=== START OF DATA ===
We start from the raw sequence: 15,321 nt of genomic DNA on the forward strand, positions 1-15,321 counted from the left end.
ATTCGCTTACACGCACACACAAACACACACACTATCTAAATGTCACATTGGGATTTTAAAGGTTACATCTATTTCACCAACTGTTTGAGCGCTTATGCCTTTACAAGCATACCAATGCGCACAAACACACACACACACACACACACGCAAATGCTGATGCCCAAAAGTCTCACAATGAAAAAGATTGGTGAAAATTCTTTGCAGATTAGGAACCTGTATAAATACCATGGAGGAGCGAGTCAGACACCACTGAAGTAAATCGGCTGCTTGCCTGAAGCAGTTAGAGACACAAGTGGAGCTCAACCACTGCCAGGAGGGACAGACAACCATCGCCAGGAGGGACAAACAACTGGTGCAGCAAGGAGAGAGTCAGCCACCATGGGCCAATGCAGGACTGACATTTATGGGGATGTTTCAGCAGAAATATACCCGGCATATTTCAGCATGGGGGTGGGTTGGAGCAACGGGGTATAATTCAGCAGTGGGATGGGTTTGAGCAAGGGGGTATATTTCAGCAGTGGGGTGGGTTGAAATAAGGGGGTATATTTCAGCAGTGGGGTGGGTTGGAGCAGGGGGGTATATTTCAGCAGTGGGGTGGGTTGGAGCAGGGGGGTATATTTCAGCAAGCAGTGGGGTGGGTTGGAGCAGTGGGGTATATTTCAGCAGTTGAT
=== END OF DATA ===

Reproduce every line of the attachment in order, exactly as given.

We start from the raw sequence: 15,321 nt of genomic DNA on the forward strand, positions 1-15,321 counted from the left end.
ATTCGCTTACACGCACACACAAACACACACACTATCTAAATGTCACATTGGGATTTTAAAGGTTACATCTATTTCACCAACTGTTTGAGCGCTTATGCCTTTACAAGCATACCAATGCGCACAAACACACACACACACACACACACGCAAATGCTGATGCCCAAAAGTCTCACAATGAAAAAGATTGGTGAAAATTCTTTGCAGATTAGGAACCTGTATAAATACCATGGAGGAGCGAGTCAGACACCACTGAAGTAAATCGGCTGCTTGCCTGAAGCAGTTAGAGACACAAGTGGAGCTCAACCACTGCCAGGAGGGACAGACAACCATCGCCAGGAGGGACAAACAACTGGTGCAGCAAGGAGAGAGTCAGCCACCATGGGCCAATGCAGGACTGACATTTATGGGGATGTTTCAGCAGAAATATACCCGGCATATTTCAGCATGGGGGTGGGTTGGAGCAACGGGGTATAATTCAGCAGTGGGATGGGTTTGAGCAAGGGGGTATATTTCAGCAGTGGGGTGGGTTGAAATAAGGGGGTATATTTCAGCAGTGGGGTGGGTTGGAGCAGGGGGGTATATTTCAGCAGTGGGGTGGGTTGGAGCAGGGGGGTATATTTCAGCAAGCAGTGGGGTGGGTTGGAGCAGTGGGGTATATTTCAGCAGTTGAT